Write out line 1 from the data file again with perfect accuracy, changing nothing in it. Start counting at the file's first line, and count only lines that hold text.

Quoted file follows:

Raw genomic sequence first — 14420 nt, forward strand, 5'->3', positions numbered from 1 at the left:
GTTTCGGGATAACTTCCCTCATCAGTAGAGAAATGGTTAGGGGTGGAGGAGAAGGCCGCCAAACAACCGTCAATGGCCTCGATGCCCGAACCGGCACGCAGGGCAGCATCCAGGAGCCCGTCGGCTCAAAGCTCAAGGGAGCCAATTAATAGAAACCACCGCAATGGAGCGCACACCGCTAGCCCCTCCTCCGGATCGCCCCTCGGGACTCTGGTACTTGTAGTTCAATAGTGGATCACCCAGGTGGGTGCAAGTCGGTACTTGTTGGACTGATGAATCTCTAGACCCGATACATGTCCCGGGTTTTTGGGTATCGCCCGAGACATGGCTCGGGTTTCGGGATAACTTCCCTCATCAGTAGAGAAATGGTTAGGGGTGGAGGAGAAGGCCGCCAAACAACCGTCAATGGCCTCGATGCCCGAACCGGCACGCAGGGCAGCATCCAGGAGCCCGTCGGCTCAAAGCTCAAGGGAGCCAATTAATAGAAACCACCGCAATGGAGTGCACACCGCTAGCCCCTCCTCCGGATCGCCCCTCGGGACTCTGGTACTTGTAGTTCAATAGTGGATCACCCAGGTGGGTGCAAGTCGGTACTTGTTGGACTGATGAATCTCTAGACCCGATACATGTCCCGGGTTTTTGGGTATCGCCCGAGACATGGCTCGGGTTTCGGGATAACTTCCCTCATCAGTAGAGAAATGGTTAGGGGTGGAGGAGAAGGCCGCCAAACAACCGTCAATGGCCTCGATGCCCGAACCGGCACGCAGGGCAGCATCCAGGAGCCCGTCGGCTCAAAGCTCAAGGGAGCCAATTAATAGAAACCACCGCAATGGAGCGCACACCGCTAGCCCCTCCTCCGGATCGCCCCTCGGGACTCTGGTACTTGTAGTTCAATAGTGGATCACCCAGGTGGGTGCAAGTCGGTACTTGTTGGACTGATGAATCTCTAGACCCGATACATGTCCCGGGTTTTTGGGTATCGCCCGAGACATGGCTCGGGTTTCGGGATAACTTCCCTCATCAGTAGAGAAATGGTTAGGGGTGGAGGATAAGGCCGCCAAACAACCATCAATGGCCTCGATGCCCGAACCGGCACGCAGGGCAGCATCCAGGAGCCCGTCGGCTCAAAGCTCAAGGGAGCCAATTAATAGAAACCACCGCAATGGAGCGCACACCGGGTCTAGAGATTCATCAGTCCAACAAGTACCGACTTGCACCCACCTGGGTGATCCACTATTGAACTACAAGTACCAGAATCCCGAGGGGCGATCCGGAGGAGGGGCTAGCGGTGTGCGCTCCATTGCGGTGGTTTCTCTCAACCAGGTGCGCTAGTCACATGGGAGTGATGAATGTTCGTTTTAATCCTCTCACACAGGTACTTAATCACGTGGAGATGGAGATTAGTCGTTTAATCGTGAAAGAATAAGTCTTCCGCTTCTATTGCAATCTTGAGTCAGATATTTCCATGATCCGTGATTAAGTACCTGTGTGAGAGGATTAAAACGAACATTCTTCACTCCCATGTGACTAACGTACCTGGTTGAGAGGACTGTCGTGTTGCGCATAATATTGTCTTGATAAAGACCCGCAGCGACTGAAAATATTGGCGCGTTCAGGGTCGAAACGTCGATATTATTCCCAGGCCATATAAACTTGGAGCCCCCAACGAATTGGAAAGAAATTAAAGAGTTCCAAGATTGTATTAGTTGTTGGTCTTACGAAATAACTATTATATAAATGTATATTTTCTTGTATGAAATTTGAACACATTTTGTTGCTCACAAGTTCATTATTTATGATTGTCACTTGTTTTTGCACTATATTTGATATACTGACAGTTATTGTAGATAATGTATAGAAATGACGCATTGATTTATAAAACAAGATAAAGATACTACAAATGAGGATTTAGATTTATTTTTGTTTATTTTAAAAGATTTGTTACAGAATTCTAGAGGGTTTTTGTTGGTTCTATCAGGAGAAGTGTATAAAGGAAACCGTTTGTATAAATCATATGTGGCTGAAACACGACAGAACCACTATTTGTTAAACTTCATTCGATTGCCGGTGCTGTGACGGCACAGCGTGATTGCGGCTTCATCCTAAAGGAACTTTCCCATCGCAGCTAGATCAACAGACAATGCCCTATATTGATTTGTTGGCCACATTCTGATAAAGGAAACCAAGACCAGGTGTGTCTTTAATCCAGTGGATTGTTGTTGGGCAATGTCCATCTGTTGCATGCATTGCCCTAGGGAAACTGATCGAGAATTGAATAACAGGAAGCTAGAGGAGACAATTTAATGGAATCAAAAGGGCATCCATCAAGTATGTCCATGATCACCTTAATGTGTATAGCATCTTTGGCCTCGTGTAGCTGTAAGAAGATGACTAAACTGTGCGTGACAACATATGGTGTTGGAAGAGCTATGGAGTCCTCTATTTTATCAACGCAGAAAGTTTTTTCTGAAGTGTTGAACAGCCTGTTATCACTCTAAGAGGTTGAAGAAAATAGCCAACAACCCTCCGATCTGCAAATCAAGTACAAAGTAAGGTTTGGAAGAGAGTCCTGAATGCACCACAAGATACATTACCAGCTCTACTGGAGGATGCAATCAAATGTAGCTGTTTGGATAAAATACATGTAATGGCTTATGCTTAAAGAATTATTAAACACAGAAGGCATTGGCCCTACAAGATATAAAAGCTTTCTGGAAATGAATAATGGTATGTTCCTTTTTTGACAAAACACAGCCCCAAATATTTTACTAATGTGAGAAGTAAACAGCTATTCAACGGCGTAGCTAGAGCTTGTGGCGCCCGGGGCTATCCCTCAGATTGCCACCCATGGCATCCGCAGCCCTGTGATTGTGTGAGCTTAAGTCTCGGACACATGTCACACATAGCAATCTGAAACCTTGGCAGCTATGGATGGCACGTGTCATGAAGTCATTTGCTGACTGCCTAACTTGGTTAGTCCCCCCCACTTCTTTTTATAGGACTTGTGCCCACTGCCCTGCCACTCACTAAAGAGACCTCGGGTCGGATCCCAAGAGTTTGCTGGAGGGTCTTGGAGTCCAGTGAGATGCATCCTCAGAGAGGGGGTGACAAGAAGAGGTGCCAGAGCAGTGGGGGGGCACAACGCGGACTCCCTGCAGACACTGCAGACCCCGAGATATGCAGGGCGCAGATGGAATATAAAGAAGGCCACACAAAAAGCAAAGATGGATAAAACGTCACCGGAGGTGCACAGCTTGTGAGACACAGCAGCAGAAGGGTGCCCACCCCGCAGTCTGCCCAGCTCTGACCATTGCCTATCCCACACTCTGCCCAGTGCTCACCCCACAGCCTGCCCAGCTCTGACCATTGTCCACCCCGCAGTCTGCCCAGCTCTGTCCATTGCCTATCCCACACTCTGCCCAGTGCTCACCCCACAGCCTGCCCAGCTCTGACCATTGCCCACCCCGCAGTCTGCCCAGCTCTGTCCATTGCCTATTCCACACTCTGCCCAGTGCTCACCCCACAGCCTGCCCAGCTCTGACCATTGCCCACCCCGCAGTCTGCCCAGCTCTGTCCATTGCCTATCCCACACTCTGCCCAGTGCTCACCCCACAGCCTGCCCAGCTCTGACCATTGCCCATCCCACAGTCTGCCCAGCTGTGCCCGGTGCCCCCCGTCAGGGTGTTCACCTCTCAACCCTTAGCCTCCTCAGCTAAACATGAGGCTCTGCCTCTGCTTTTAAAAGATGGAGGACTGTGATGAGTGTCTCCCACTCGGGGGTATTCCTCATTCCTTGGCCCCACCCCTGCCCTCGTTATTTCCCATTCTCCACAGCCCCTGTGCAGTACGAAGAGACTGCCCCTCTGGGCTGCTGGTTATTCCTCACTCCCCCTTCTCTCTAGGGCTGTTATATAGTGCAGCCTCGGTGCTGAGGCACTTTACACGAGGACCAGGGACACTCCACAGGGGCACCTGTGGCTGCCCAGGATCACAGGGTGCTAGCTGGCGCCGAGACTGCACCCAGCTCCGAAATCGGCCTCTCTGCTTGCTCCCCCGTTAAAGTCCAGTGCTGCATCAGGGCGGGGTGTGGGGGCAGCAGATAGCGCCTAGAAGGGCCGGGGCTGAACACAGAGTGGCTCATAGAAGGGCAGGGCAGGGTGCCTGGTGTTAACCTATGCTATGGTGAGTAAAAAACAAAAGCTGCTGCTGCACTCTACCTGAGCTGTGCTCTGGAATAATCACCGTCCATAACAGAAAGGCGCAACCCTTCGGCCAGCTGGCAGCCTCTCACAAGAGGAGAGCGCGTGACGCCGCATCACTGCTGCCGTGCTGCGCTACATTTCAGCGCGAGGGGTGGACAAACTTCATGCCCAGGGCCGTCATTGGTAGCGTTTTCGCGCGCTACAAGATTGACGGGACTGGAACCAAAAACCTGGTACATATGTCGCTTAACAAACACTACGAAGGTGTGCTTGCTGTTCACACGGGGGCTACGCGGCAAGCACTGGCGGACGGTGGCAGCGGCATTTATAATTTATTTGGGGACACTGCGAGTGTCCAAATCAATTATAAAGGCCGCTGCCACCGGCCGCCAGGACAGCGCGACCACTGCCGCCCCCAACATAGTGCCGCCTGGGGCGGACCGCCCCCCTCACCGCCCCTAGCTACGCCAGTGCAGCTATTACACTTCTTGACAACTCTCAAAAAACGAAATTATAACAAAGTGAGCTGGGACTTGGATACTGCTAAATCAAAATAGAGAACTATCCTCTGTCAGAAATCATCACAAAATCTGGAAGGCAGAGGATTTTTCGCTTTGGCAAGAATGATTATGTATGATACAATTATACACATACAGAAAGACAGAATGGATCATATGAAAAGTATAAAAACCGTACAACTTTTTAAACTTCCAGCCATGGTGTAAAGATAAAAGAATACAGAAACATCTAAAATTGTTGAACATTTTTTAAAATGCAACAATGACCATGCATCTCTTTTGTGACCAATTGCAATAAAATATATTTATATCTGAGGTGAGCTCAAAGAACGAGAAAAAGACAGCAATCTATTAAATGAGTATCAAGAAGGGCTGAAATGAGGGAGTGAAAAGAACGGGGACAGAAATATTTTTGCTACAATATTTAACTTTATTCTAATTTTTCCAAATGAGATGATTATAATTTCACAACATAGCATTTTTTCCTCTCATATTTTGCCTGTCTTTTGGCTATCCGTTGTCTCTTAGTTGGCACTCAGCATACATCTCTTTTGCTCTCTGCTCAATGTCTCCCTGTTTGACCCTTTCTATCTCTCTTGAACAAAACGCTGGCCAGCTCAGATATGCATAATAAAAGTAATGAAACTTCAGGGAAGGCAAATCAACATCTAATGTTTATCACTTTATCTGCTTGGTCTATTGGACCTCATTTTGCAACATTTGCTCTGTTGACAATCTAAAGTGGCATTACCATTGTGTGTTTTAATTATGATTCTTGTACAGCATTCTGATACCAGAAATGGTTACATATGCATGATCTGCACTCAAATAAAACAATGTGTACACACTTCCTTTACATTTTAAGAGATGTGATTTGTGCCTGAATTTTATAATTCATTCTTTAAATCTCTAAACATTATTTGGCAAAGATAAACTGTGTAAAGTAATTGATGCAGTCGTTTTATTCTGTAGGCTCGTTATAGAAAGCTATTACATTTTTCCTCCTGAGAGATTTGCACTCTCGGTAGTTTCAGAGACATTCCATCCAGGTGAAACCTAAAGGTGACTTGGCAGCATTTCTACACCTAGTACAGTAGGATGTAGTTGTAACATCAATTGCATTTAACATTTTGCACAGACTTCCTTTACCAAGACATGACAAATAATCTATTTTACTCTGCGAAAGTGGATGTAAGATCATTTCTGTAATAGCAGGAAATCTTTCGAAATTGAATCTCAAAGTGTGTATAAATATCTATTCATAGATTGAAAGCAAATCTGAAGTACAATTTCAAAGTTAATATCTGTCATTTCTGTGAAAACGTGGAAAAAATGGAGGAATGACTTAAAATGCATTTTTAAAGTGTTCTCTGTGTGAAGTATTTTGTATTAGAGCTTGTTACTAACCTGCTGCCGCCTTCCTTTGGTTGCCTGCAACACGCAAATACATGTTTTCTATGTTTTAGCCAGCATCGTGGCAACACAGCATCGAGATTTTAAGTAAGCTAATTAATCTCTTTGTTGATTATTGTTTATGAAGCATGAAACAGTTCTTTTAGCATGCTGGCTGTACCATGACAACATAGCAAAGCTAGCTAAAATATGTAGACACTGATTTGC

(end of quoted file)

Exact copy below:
Raw genomic sequence first — 14420 nt, forward strand, 5'->3', positions numbered from 1 at the left: